• Jul 1, 2008
Automakers had until July 1st to plead their case to the NHTSA overlords before the government agency set off to finalize the 2011-2015 CAFE standards. After hearing comments from Detroit automakers, Toyota, Daimler, and others, it seems that the new standards are going to have a sweeping effect on both consumers and auto industry employees. The Auto Alliance states that the cuts would hasten the exit of 82,000 jobs, cost $29 billion for consumers, and raise the cost of your favorite truck by $4,000 or more. The added cost of vehicles will also cut annual production by up to 850k units industry-wide.
Complaints from automakers are in stark contrast to claims from NHTSA, which says the added fuel economy will result in 9,000 more jobs. The two sides do agree that the new standards will cost a lot of money, as NHTSA estimates that the new rules could cost $47 billion by 2015, though automakers estimate it will cost even more. While the Alliance wants some slack in the new rules, Congress wants to see even tougher regulations. The wise guys and gals on the hill say the proposal doesn't reflect $4-per-gallon gasoline, and automakers feel the regulation doesn't reflect common sense. Since the new rules begin to take effect in late 2010, automakers contend that the product cycle is already baked in, and changing at this stage in the game would be like moving an Egyptian pyramid with Two Guys and a Truck.

Whether automakers can meet these stringent deadlines on time or not, the industry is being turned on end. With gas approaching $5 a gallon, automakers don't need the government to tell them that they need more efficient vehicles. Cash-carrying customers are doing that just fine, thank you.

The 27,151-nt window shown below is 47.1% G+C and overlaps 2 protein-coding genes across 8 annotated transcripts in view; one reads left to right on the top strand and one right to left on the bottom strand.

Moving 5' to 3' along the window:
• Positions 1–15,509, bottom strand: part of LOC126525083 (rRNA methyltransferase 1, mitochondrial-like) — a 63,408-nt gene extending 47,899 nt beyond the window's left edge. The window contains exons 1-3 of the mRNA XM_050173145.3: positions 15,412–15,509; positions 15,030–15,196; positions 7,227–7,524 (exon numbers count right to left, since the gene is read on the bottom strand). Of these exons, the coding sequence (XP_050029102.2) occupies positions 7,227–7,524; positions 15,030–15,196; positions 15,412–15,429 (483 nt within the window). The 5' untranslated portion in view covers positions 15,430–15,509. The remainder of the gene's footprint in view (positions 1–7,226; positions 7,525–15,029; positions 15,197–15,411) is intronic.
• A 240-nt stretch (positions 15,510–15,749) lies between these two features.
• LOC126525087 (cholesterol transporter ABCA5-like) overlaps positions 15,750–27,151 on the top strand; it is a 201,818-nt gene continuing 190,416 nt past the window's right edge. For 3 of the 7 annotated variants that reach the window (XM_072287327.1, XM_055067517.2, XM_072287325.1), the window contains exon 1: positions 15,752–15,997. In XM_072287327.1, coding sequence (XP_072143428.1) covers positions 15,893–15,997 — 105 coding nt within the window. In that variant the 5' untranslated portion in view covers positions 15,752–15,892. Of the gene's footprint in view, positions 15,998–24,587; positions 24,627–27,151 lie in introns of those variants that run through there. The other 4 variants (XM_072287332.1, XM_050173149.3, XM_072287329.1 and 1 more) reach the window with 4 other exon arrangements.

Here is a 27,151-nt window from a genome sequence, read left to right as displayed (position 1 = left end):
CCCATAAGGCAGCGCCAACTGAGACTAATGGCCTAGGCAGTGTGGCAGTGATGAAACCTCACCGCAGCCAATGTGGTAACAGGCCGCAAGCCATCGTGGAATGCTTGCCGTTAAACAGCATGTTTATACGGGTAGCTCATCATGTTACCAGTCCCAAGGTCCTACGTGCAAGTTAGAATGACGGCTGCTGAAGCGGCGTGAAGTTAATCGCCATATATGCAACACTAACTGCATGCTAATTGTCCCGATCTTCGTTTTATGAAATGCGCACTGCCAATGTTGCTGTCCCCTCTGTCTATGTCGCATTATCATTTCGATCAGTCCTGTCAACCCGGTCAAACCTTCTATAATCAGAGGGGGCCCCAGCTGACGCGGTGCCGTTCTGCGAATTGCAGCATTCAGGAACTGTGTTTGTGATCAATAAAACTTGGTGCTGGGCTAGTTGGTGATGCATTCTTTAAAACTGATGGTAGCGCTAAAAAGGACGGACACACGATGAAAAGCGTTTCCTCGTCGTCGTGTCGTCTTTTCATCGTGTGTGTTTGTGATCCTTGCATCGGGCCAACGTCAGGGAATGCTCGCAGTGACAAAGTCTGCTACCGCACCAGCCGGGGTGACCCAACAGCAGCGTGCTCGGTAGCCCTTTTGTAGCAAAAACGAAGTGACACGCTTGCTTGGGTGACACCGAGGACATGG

[Source: Detroit News]


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  • 51 Comments
      • 6 Years Ago
      What a load of BS - You know it, they know it and the NHTSA knows it. The automakers just don't like being told what to do, that's all. They whined and cried the first time CAFE standards were imposed and they'll cry the next time they're tightened as well. It's what they do.

      Of course if we had any kind of rational energy policy in this country over the past 10 years we probably wouldn't be having the conversation but that's another rant.
      • 6 Years Ago
      At this point, nobody wants to buy the gas guzzlers, so the law and it's supposed dire consequences are probably irrelevant. However, The "choice" to buy a big car is a big lie, because when people chose to buy big cars and SUV's, it makes driving small cars unsafe, which takes away MY choice to own a small car and also not die. It's no different from how zoning regulations prevent my neighbor from opening up a tire recycling factory in his back yard. We have laws to make sure that we balance individual choice with the rights of others.
      • 6 Years Ago
      "The Auto Alliance states that the cuts would hasten the exit of 82,000 jobs, cost $29 billion for consumers"

      The Green movement does not care if some Union workers lose their jobs and their families suffer. Just collateral damage. The ends justify the means!
        • 6 Years Ago
        Exactly.

        Greens do not care about human rights. In fact, they are decidedly anti-human. Many of them want to see humanity go away and let nature take over.
      • 6 Years Ago
      There has to be a point, somewhere, where standards are 'good enough' in terms of safety. They constantly raise the bar, which results in heavier, fuel sucking, less nimble vehicles.
        • 6 Years Ago
        The problem with that nataku83, is that you just described two very small cars.
        • 6 Years Ago
        The '07 / '08 Yaris with SAB is rated extremely well for safety, and comes in at around 2300 lbs. The '07 / '08 Fit is also rated extremely well for safety and weighs more like 2400 lbs. I think you can design a car to be safe without making it extremely heavy. I think more of the weight in modern cars comes from extremely rigid frames, drivetrains designed to deal with higher loads and power output and all of the sound deadening material.